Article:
Volkswagen, Uber, Baidu and a raft of other companies today announced commitments to use Nvidia’s processors to bring autonomous capabilities to the vehicles they build and operate. It’s another win for the chipmaker, which is delivering hardware that already powers intelligent vehicles for other car manufacturers.

These customer wins are important as Nvidia competes with chipmakers like Intel to capture the growing autonomous vehicle and autonomous taxi market segment. The news comes as part of the company’s raft of announcements at this year’s Consumer Electronics Show, where it has also unveiled a new system-on-a-chip that’s supposed to improve and accelerate AI processing inside a car.

In Uber’s case, using Nvidia hardware is nothing new. The ride-hailing company’s self-driving car fleet is primarily composed of Volvo XC90s, SUVs with Nvidia processors built into them. But this partnership shows that the two companies plan to work together in the future on those applications, though Uber is under no obligation to keep the relationship exclusive.

Volkswagen’s involvement with Nvidia is somewhat less clear at this point. The German carmaker says that it will be using Nvidia hardware and software to create features that assist drivers of its cars with information from sensor data both inside and outside the vehicle. What form those features take is still up in the air, but that work is part of Volkswagen’s eventual deployment of self-driving capabilities in future vehicles.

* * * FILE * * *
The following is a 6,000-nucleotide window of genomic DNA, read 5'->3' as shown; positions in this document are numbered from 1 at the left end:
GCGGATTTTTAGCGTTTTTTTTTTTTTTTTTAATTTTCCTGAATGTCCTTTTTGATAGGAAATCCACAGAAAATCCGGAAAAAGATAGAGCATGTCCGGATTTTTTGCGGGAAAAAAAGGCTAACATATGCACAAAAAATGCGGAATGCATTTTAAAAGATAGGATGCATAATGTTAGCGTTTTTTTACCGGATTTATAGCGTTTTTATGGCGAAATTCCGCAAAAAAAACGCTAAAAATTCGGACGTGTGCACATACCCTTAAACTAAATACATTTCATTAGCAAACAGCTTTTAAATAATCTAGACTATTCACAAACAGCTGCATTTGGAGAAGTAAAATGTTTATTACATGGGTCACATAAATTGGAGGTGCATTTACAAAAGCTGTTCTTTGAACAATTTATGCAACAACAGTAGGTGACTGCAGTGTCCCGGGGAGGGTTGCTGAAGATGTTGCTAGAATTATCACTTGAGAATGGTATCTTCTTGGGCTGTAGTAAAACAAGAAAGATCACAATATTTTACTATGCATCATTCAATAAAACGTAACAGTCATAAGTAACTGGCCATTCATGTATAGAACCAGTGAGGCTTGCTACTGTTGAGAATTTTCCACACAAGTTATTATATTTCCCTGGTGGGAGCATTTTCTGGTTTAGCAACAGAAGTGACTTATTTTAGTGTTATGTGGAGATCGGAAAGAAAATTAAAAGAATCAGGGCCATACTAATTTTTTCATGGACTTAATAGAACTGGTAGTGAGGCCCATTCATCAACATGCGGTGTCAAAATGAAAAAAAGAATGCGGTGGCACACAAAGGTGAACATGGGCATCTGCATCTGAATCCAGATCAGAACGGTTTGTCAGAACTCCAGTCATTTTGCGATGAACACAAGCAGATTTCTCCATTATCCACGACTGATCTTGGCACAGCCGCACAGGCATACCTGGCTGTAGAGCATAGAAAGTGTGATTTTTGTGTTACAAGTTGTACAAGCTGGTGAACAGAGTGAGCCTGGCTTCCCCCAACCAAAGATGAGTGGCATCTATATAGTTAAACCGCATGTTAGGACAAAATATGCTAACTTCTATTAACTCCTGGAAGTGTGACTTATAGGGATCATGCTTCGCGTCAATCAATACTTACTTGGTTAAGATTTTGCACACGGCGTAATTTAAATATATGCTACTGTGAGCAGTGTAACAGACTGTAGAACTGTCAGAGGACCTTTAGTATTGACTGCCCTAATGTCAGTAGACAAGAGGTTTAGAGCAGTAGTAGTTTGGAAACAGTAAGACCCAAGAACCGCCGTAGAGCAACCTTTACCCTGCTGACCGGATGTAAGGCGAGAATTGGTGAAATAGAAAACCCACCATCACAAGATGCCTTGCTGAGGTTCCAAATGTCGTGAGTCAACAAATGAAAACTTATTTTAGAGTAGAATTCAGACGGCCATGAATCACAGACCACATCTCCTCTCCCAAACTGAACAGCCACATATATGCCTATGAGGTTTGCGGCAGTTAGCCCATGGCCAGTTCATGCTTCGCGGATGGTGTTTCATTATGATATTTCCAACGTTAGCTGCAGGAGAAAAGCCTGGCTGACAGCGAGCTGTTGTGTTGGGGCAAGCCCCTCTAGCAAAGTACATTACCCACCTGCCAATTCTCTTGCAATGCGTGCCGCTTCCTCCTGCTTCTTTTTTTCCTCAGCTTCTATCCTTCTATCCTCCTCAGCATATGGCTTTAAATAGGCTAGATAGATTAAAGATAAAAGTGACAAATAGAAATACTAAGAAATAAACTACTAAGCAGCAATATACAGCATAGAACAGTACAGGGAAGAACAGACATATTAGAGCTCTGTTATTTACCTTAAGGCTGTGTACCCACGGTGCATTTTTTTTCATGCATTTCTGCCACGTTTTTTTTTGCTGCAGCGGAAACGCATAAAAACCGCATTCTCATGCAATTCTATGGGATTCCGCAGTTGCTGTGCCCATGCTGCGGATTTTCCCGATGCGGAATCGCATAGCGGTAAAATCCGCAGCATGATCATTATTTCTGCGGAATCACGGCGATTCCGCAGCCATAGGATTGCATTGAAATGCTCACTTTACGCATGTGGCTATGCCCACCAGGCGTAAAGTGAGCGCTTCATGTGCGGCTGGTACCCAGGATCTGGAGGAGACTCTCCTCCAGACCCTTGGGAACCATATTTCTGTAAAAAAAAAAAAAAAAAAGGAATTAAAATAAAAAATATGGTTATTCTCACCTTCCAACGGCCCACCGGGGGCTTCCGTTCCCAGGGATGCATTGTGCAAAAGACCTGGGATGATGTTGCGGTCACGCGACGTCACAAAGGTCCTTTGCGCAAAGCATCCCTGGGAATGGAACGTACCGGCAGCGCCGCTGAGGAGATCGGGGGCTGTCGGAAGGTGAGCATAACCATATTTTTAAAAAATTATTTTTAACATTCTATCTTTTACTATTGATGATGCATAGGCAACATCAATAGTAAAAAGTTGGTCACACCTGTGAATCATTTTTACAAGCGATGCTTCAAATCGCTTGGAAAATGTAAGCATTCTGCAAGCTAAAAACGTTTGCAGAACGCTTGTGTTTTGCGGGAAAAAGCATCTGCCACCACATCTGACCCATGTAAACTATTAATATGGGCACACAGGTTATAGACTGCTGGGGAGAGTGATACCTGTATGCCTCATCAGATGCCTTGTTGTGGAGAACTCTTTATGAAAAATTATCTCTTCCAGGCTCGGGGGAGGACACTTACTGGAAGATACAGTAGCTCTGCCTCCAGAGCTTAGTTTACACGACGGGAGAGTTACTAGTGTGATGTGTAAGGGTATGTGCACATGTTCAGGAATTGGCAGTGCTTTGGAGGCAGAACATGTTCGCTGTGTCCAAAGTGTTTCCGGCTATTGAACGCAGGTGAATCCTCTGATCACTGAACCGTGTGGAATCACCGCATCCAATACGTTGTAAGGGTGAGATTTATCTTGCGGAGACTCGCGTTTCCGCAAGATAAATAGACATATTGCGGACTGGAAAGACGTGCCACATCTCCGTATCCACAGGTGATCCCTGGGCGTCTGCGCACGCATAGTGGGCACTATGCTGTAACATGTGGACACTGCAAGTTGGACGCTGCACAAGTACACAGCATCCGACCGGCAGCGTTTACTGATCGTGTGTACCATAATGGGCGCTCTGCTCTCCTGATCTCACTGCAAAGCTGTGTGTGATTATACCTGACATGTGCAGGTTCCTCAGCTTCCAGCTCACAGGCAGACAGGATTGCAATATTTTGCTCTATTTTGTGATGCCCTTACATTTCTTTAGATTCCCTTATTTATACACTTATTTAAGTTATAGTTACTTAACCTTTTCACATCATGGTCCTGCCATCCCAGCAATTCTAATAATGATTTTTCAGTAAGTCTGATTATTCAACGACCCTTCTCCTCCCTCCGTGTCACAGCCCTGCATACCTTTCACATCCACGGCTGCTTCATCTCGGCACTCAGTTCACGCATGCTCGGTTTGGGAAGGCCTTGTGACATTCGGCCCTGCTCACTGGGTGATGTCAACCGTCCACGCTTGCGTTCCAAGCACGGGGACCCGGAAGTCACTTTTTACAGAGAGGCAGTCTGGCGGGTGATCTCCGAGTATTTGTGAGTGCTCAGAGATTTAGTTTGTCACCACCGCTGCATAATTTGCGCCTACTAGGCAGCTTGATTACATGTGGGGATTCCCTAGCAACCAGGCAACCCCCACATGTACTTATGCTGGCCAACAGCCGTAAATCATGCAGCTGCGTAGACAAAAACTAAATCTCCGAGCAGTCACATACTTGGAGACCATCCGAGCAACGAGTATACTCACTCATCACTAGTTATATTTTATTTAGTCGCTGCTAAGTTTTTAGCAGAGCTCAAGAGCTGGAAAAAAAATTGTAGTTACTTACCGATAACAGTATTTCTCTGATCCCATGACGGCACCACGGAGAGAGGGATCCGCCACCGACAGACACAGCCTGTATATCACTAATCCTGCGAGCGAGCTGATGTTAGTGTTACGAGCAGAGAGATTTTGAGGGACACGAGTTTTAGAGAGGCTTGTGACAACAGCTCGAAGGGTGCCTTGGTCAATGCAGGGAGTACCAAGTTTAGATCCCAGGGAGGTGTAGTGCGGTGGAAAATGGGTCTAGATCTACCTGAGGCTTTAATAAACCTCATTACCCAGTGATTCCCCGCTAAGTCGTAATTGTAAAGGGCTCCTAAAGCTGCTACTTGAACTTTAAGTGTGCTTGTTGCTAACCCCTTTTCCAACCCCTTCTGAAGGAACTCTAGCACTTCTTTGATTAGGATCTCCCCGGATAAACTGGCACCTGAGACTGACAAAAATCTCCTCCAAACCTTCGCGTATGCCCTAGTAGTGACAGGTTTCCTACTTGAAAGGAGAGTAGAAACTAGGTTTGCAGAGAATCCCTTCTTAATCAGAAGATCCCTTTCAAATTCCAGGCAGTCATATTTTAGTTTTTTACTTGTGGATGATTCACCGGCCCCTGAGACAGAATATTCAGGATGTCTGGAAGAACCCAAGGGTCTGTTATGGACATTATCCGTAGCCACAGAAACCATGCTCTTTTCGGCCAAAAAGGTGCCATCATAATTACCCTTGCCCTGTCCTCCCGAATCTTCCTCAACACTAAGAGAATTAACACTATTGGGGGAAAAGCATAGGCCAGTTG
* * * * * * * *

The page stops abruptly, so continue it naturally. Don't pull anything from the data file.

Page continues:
Aurora — a startup founded by autonomous car luminaries that’s working to provide systems for carmakers like Volkswagen — will also use Nvidia’s technology for its products going forward.

Baidu and ZF will use Nvidia’s Drive AV software to create autonomous cars for use in Chinese, something that will help carmakers bring their autonomous vehicles to that market. China is a huge potential market for such cars, and making sure that carmakers don’t have to remake their self-driving car stacks in order to sell there is important.

“Every car has to be China-compatible,” Nvidia CEO Jensen Huang said during his company’s keynote presentation at the Consumer Electronics Show in Las Vegas today.